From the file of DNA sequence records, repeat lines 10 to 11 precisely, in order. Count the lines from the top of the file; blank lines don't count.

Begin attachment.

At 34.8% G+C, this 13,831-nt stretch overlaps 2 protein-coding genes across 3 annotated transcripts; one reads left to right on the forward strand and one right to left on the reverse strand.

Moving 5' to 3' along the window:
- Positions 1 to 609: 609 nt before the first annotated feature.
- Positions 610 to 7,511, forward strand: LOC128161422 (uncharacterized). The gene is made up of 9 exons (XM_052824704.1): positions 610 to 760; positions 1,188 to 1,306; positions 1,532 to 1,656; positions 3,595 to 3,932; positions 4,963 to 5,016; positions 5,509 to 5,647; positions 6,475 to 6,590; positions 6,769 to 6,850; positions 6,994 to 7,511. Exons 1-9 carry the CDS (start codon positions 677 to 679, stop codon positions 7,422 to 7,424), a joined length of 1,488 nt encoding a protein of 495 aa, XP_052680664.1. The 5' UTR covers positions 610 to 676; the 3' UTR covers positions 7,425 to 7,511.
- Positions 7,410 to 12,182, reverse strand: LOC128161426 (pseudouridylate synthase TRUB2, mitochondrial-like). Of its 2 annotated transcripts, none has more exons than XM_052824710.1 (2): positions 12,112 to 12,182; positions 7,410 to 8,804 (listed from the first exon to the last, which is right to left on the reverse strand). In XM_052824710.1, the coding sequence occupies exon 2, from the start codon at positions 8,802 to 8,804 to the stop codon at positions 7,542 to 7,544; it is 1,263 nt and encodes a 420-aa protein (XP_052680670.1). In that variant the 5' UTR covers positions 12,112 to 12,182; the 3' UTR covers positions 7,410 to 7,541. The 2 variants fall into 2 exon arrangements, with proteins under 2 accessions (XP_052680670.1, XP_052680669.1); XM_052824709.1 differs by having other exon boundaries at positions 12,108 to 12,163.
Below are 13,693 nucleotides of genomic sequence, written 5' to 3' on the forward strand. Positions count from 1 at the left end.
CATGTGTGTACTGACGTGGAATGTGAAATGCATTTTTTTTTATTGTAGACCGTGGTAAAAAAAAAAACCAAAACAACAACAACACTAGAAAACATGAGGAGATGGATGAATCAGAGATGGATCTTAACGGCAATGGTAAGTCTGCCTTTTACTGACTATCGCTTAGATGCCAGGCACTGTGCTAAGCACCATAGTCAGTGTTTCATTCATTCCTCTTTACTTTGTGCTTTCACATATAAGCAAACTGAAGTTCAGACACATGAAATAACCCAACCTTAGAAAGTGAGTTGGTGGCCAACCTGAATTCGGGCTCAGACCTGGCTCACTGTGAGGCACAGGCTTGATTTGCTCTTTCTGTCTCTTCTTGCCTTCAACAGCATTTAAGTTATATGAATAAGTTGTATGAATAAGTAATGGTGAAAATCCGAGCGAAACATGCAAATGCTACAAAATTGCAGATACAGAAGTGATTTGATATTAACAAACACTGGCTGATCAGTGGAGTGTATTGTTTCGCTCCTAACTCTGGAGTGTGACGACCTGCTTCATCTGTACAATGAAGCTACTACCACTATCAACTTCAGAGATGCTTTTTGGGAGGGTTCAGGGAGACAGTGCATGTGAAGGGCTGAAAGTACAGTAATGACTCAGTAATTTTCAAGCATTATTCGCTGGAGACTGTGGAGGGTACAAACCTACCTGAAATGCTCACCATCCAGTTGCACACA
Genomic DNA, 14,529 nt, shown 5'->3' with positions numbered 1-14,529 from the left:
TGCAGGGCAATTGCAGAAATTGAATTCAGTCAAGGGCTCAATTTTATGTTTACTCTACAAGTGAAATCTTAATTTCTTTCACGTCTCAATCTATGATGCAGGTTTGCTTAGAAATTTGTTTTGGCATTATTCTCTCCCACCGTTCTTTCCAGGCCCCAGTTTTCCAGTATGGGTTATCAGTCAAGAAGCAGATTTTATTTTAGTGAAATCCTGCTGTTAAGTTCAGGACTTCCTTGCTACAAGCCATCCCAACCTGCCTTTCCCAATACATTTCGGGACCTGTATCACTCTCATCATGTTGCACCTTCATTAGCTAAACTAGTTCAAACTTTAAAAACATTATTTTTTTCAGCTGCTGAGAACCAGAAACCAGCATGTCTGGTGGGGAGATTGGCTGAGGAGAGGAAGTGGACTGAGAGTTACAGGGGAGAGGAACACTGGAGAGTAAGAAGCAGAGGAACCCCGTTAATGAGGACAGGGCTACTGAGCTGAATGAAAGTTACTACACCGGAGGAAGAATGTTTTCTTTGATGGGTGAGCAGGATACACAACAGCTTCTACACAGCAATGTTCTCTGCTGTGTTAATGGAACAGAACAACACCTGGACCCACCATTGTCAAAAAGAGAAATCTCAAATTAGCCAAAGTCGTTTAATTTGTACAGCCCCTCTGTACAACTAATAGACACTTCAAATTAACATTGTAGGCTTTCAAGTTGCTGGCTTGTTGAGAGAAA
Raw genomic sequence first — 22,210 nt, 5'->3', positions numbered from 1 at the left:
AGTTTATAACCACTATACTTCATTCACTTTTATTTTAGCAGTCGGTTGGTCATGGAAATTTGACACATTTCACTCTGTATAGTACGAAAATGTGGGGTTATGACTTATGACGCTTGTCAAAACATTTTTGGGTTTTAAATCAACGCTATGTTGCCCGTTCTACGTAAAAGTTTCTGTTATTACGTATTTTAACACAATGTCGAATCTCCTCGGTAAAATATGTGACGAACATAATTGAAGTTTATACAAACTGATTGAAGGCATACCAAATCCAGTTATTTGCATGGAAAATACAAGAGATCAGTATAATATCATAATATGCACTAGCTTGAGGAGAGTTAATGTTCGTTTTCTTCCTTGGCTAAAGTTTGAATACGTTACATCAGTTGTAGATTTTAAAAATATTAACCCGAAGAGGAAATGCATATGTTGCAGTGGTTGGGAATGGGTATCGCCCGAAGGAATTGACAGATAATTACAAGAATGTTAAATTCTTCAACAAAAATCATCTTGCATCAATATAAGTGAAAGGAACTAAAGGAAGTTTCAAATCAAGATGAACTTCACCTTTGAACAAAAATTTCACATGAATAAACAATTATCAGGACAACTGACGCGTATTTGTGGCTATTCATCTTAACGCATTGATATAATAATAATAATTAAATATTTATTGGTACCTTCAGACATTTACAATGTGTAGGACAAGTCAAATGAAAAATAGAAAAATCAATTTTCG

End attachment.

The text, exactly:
Raw genomic sequence first — 22,210 nt, 5'->3', positions numbered from 1 at the left:
AGTTTATAACCACTATACTTCATTCACTTTTATTTTAGCAGTCGGTTGGTCATGGAAATTTGACACATTTCACTCTGTATAGTACGAAAATGTGGGGTTATGACTTATGACGCTTGTCAAAACATTTTTGGGTTTTAAATCAACGCTATGTTGCCCGTTCTACGTAAAAGTTTCTGTTATTACGTATTTTAACACAATGTCGAATCTCCTCGGTAAAATATGTGACGAACATAATTGAAGTTTATACAAACTGATTGAAGGCATACCAAATCCAGTTATTTGCATGGAAAATACAAGAGATCAGTATAATATCATAATATGCACTAGCTTGAGGAGAGTTAATGTTCGTTTTCTTCCTTGGCTAAAGTTTGAATACGTTACATCAGTTGTAGATTTTAAAAATATTAACCCGAAGAGGAAATGCATATGTTGCAGTGGTTGGGAATGGGTATCGCCCGAAGGAATTGACAGATAATTACAAGAATGTTAAATTCTTCAACAAAAATCATCTTGCATCAATATAAGTGAAAGGAACTAAAGGAAGTTTCAAATCAAGATGAACTTCACCTTTGAACAAAAATTTCACATGAATAAACAATTATCAGGACAACTGACGCGTATTTGTGGCTATTCATCTTAACGCATTGATATAATAATAATAATTAAATATTTATTGGTACCTTCAGACATTTACAATGTGTAGGACAAGTCAAATGAAAAATAGAAAAATCAATTTTCG